Gender quotas in politics and the workplace are "insulting" and a "terrible slur" on women, according to a Labour peer.

Baroness Goudie, speaking at the Economist's Talent Management conference, explained that she has always been against quotas both in politics and in the boardroom.

"It's an insult to women to be told you're a quota. Does that mean you're not up to the merit of getting the job yourself? It's a terrible slur on us," she argued.

"The slur really is that the head hunters don't really want to look outside of the box. They just want to look in London, they don't really want to know about Birmingham.

"Or what about Scotland? There are some great people in this country. It's really important that we don't keep looking at London."

The comments come after mining giant Glencore appointed its first female board member.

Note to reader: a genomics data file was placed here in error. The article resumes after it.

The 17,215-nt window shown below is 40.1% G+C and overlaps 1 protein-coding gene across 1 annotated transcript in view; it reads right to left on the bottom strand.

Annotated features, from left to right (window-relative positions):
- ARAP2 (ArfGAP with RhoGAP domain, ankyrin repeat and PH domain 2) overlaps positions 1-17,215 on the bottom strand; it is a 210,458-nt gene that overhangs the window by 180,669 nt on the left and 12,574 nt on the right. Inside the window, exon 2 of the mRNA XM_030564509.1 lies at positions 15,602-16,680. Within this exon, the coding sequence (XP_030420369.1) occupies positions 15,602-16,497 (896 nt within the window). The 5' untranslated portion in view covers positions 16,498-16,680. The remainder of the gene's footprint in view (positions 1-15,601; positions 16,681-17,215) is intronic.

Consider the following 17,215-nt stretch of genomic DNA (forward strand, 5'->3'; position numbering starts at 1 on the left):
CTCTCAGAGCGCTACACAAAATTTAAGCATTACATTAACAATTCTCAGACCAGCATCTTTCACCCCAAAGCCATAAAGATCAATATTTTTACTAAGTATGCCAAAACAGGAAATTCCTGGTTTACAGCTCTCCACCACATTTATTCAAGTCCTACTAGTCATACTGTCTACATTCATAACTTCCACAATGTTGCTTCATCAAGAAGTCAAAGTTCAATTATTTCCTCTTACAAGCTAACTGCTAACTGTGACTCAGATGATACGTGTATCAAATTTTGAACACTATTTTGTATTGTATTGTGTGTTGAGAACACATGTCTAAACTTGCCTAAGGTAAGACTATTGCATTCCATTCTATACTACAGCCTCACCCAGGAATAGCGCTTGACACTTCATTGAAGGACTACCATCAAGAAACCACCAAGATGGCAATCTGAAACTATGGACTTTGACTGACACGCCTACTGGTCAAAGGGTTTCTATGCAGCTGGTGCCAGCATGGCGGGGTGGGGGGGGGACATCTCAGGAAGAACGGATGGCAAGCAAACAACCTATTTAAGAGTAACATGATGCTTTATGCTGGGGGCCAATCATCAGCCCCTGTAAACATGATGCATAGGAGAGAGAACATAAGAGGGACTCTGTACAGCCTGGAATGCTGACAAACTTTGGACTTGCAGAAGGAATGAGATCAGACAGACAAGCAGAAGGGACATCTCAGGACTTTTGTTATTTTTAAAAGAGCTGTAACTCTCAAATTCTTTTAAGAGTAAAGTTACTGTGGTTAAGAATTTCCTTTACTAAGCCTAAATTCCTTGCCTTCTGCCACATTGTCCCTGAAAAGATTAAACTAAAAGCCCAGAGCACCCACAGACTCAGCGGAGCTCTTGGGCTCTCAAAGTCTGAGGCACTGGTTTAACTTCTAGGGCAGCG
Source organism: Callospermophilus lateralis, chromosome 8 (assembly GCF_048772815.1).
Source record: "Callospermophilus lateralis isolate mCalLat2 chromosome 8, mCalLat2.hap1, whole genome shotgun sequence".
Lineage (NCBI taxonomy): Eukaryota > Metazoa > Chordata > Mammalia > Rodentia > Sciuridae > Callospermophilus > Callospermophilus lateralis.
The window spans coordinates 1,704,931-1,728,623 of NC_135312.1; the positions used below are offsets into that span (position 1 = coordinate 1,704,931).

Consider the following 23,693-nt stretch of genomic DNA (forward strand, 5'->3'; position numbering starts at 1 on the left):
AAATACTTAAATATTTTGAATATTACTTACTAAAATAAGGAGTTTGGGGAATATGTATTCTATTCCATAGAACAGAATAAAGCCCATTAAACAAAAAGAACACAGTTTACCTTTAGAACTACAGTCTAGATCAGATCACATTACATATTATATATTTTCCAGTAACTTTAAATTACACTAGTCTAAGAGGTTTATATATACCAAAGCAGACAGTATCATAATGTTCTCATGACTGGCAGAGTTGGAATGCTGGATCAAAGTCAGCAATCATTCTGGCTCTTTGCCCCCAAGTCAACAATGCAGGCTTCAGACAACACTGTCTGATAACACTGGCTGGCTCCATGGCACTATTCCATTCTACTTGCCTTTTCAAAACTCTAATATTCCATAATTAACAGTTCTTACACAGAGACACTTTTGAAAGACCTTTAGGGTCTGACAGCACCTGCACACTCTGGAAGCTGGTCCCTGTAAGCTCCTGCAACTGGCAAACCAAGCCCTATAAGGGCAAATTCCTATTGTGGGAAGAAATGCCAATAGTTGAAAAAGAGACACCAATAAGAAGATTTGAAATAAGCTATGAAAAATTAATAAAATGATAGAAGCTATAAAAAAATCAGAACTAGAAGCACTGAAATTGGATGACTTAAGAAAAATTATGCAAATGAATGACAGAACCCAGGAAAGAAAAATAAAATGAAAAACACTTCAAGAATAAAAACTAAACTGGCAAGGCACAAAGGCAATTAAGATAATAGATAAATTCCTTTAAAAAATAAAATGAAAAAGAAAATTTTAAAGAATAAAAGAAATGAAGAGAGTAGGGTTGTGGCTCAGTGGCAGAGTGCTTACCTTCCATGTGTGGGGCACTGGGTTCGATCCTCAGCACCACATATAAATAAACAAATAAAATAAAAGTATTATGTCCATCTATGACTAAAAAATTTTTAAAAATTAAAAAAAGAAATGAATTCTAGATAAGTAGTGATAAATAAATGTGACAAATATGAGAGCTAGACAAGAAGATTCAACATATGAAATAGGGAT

This will help alleviate concerns that women in Britain are still failing to break through the glass ceiling as only 20% of FTSE 100 boardroom members are held by females.

According to the benchmark Cranfield Female FTSE report, launched by Britain's business secretary Vince Cable, while FTSE 100 firms are employing more women in senior positions, the percentages still fall short of the 2015 target of 25%.

Last year, 20.7% of board positions in FTSE 100 companies were held by women, up from 17.3% and 12.5% in the two previous periods.

The report has provided a regular measure of the number of women executive directors on the corporate boards of the UK's top 100 companies since 1999.